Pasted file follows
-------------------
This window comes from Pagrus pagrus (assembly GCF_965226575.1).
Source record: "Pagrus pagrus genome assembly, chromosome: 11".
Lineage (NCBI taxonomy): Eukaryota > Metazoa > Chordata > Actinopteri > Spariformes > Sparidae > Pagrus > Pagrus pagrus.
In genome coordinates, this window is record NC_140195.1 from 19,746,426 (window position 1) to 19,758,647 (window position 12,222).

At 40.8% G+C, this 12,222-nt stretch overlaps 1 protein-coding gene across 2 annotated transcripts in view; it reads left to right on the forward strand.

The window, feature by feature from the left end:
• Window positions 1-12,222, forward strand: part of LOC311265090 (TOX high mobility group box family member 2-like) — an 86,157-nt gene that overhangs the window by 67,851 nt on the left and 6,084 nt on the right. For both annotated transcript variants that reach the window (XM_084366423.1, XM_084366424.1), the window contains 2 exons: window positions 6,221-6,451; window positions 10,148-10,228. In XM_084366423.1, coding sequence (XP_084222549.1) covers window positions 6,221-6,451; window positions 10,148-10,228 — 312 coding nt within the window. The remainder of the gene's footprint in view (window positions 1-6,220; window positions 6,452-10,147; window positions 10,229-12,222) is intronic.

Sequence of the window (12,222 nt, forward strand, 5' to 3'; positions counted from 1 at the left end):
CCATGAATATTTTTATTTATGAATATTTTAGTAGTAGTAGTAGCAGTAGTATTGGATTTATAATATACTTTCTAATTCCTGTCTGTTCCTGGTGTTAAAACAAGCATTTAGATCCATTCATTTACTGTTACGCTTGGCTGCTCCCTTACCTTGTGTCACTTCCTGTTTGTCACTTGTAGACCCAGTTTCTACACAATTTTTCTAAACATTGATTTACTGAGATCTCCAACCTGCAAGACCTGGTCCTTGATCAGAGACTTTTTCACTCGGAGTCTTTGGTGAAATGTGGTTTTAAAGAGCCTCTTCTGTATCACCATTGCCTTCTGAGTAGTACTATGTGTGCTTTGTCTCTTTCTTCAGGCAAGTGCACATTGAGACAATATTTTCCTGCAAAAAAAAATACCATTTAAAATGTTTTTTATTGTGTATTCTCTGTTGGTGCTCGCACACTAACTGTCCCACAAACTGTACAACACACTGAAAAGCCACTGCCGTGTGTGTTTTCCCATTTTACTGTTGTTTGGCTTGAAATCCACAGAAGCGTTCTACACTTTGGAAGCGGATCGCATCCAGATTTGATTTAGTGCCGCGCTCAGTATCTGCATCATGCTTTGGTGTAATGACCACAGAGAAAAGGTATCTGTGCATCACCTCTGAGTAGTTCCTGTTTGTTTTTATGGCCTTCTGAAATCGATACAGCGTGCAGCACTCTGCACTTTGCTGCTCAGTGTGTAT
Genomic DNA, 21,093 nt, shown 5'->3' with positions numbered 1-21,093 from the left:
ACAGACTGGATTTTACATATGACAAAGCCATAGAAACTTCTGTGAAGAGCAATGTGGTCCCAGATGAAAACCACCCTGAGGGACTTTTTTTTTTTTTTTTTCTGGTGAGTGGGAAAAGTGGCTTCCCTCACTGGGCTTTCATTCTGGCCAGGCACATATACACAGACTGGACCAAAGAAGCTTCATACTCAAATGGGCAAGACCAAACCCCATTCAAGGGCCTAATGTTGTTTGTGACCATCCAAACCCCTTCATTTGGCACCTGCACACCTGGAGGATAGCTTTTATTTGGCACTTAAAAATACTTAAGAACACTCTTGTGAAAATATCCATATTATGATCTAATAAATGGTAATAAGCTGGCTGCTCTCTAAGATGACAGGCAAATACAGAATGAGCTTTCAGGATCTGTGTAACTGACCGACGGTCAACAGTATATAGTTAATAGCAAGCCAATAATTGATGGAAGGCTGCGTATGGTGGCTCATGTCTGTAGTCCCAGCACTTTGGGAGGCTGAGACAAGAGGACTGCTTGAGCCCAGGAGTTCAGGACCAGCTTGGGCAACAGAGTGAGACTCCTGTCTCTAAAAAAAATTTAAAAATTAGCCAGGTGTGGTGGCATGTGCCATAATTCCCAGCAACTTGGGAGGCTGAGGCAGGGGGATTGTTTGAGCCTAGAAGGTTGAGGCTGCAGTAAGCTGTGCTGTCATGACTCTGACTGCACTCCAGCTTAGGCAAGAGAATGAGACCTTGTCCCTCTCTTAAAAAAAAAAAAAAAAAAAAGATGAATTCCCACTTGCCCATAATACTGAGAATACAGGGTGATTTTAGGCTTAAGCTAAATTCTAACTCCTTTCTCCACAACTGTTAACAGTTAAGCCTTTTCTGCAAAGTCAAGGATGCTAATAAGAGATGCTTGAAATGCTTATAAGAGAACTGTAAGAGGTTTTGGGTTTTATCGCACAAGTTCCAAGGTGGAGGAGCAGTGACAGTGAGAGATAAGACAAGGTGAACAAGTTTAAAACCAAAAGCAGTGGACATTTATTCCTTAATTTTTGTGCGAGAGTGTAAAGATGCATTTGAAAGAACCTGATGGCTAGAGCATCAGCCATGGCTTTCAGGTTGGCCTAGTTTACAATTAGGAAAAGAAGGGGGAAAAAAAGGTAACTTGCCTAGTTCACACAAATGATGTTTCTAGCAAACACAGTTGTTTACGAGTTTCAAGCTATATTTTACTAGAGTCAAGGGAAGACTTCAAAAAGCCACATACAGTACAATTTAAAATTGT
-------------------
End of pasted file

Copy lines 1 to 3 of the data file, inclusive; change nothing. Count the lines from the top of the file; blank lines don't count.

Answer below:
This window comes from Pagrus pagrus (assembly GCF_965226575.1).
Source record: "Pagrus pagrus genome assembly, chromosome: 11".
Lineage (NCBI taxonomy): Eukaryota > Metazoa > Chordata > Actinopteri > Spariformes > Sparidae > Pagrus > Pagrus pagrus.